• Most of the serotonin in your body is found in your intestines! In addition to being involved with determining our happiness levels and affecting our mood, serotonin is found in large quantities in the intestines and is also plays a key role in digestion and in reducing appetite.  
  • Research into the health effects of happiness has found that people who report being happy: experience less heart disease and have lower blood pressure, have stronger immune systems, get sick less often, experience fewer aches and pains, and live longer than people who do not consider themselves happy!
  • Thirty-three percent of Americans say they are happy. So, 1 out of every 3 people report that they are happy, which means 67% of us report not being happy! So, are there connections between how happy we feel and chronic health issues? The answer is yes — and our chronic health issues, our stress, our lack of quality sleep, our poor diets, and a general lack of exercise all contribute significantly to how serotonin and other essential neurotransmitters are produced and synthesized in our bodies.

What is Serotonin?

So you may be wondering what serotonin actually is. Is it a neurotransmitter or is it a hormone? The answer is, it’s both! Serotonin is actually a small molecule that functions both as a neurotransmitter in the central nervous system and as a hormone throughout the rest of your body. Brain-derived serotonin (BDS) acts as a neurotransmitter and mainly affects your mood, while gut-derived serotonin (GDS) acts as a hormone and regulates a wide variety of processes, including digestion, bone density, appetite, and helps with the formation of blood clots.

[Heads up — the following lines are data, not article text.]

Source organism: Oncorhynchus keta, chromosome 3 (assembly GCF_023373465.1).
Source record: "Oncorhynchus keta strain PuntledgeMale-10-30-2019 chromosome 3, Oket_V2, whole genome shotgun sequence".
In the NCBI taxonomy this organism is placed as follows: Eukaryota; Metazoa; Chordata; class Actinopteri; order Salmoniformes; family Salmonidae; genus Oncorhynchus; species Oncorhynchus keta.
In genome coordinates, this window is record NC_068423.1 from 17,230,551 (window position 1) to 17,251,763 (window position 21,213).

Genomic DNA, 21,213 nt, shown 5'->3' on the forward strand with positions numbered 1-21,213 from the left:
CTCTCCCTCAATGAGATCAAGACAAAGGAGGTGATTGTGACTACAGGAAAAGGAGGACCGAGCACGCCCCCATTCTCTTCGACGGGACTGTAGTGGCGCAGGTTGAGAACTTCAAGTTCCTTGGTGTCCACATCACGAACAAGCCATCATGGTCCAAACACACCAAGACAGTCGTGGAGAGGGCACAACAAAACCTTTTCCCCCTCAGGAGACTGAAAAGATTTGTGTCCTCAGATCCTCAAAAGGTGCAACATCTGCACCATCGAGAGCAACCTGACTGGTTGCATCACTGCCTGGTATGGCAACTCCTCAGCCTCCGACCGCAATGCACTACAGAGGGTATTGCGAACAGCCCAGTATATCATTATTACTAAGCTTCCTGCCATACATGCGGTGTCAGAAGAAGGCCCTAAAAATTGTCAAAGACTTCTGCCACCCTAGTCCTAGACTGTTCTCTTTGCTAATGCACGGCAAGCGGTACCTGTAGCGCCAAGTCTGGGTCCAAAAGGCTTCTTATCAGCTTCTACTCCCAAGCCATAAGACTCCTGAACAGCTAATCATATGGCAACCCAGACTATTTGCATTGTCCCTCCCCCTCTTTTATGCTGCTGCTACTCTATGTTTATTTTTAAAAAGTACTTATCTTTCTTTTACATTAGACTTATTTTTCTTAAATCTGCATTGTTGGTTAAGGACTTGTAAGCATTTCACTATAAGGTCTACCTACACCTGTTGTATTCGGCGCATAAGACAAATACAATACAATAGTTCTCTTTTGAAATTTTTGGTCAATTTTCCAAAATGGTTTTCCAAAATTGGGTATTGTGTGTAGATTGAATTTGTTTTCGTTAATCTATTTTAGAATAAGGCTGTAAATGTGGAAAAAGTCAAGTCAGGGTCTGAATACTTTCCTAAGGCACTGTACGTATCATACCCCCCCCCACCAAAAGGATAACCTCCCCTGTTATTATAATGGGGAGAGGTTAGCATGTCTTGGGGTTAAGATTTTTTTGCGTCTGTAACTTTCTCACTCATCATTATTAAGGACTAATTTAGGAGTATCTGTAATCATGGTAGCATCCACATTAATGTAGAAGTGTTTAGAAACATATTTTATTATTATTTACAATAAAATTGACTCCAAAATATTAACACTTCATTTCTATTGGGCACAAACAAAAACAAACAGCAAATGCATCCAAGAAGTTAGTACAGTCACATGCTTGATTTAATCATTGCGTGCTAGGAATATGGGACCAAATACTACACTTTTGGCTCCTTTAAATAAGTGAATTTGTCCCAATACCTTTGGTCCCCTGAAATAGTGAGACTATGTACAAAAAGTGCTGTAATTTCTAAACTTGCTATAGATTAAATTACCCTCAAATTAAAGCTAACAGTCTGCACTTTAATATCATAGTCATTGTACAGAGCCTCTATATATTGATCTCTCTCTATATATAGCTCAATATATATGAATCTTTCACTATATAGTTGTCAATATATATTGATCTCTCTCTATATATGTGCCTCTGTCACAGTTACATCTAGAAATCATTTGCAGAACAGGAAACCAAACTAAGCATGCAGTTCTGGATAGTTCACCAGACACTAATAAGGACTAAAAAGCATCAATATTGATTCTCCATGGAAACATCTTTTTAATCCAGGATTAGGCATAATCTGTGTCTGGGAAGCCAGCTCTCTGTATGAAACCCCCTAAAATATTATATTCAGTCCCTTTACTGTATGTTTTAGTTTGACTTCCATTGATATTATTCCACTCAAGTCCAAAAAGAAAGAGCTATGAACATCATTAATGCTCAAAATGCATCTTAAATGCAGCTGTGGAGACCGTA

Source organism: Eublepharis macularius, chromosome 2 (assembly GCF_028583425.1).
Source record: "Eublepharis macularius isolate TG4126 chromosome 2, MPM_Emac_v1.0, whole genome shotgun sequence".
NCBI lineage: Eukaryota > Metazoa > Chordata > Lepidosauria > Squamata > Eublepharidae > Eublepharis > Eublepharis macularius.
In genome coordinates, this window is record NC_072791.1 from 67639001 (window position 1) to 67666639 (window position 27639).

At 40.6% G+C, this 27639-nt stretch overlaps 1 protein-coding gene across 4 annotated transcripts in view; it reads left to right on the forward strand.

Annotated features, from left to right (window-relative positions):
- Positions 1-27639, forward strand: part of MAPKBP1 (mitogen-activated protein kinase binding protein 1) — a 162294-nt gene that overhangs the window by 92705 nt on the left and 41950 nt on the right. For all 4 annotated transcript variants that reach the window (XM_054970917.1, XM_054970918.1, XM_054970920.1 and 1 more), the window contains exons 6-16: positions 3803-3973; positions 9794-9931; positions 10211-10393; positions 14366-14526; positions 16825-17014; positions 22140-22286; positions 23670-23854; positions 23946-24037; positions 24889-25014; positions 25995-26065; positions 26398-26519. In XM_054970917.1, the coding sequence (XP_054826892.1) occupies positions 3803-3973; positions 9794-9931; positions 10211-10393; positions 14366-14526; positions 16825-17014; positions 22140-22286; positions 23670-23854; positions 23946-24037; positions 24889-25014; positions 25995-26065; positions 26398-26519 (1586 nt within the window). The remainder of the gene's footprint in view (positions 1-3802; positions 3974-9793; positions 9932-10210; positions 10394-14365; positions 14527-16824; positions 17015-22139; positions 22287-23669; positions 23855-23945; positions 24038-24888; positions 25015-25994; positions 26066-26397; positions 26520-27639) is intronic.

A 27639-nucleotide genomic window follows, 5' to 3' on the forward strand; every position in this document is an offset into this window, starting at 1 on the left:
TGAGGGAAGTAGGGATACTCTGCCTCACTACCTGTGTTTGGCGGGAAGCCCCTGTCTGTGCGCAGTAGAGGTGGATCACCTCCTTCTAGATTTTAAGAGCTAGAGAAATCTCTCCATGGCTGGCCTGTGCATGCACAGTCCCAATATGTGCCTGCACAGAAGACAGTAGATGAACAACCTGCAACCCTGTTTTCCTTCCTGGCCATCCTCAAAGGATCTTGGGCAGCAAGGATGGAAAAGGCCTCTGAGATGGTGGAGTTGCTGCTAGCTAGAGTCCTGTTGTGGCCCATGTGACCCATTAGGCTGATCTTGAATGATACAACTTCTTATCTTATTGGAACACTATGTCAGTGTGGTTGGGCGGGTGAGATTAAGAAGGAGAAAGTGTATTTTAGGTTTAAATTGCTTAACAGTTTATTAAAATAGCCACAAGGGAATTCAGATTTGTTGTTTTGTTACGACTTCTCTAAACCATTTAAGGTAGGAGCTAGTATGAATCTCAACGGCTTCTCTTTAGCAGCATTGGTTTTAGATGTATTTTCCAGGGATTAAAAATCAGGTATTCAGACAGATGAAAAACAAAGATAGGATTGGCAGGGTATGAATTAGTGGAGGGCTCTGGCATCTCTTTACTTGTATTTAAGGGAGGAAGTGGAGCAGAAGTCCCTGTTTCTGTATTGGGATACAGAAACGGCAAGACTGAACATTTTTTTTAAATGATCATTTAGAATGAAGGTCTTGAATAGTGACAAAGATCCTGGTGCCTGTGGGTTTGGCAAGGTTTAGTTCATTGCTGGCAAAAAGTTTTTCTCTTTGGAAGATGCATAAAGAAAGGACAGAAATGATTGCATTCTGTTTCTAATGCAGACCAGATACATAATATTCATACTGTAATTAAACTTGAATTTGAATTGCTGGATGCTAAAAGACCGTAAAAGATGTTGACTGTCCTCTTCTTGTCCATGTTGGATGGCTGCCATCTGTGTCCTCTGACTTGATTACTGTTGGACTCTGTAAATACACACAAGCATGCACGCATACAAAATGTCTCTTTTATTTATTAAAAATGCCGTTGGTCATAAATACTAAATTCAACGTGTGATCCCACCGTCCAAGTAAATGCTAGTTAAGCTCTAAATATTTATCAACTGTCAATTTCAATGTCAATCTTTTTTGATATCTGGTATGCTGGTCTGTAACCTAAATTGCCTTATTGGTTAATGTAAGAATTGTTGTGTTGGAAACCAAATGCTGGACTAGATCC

Since we are talking about serotonin's effect on happiness, we’re going to focus primarily on serotonin's effect on mood and emotions, so today we’ll be talking about BDS — or brain-derived serotonin.

Brain-Derived Serotonin

In addition to affecting emotions and boosting your mood, adequate levels of BDS produces healthy sleeping patterns as well as being commonly linked to feeling good and actually living longer.

Serotonin helps regulate your mood naturally. When your serotonin levels are normal, you feel:

  • Happier
  • Calmer
  • More focused
  • Less anxious
  • More emotionally stable

Multiple studies found that people with depression, anxiety, and insomnia often have low levels of serotonin.

However, what people don’t know and what the medical community does a really poor job educating people about, is that interactions between mood and serotonin may actually be a two-way street.  In other words, while serotonin levels certainly affects mood, it appears that your mood also affects your serotonin levels!

The same research also demonstrated that exposure to bright light also has a profound impact on your serotonin levels.  In fact, research comparing the brains of people who died in the summer to the brains of people who died in the winter consistently showed that serotonin levels where much higher in the brains of those who died in the summer. 

One Essential Amino Acid

Serotonin is found in our brains, our blood cells, our central nervous system, and our digestive systems — and is essential for improving our happiness — but where does it come from?  Wouldn’t it be great if we were able to improve the body’s ability to create serotonin? 

Well there is! And it’s not as difficult as you might think. We’re going to share how you can improve your serotonin levels, but first we need to talk about a super important, essential amino acid called tryptophan. You’ve probably heard of tryptophan before — you may be thinking of Thanksgiving, right?  It’s an amino acid found in turkey, and it’s supposedly what makes everyone so sleepy after our big Thanksgiving dinners... but that's really not true. Tryptophan is a precursor of serotonin and melatonin; both are important for sleep, but turkey tends to get a bad rap. It really isn’t what makes us tired after our feast, so don’t blame the turkey for your post-celebration slumber; the heavy load of carbohydrates, including potatoes, rolls, and pumpkin pie that made up the rest of the meal are likely the real causes of our holiday sluggishness!